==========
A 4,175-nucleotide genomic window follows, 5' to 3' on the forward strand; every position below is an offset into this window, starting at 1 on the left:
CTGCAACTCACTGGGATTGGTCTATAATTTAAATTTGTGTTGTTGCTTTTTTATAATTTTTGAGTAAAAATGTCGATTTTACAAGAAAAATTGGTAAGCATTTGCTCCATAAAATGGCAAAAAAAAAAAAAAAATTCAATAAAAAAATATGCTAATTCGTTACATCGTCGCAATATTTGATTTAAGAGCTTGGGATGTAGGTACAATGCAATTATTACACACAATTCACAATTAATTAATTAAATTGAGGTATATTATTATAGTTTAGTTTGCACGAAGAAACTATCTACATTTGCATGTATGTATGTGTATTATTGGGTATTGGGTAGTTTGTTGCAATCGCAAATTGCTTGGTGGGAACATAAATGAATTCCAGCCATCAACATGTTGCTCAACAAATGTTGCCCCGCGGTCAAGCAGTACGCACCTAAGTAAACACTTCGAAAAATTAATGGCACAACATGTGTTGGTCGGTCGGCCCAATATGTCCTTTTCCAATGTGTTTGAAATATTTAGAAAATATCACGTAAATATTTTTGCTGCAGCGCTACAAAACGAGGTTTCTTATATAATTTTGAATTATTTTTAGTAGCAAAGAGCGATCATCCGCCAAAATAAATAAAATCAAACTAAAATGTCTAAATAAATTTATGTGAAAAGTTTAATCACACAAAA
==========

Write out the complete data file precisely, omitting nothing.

A 4,175-nucleotide genomic window follows, 5' to 3' on the forward strand; every position below is an offset into this window, starting at 1 on the left:
CTGCAACTCACTGGGATTGGTCTATAATTTAAATTTGTGTTGTTGCTTTTTTATAATTTTTGAGTAAAAATGTCGATTTTACAAGAAAAATTGGTAAGCATTTGCTCCATAAAATGGCAAAAAAAAAAAAAAAATTCAATAAAAAAATATGCTAATTCGTTACATCGTCGCAATATTTGATTTAAGAGCTTGGGATGTAGGTACAATGCAATTATTACACACAATTCACAATTAATTAATTAAATTGAGGTATATTATTATAGTTTAGTTTGCACGAAGAAACTATCTACATTTGCATGTATGTATGTGTATTATTGGGTATTGGGTAGTTTGTTGCAATCGCAAATTGCTTGGTGGGAACATAAATGAATTCCAGCCATCAACATGTTGCTCAACAAATGTTGCCCCGCGGTCAAGCAGTACGCACCTAAGTAAACACTTCGAAAAATTAATGGCACAACATGTGTTGGTCGGTCGGCCCAATATGTCCTTTTCCAATGTGTTTGAAATATTTAGAAAATATCACGTAAATATTTTTGCTGCAGCGCTACAAAACGAGGTTTCTTATATAATTTTGAATTATTTTTAGTAGCAAAGAGCGATCATCCGCCAAAATAAATAAAATCAAACTAAAATGTCTAAATAAATTTATGTGAAAAGTTTAATCACACAAAA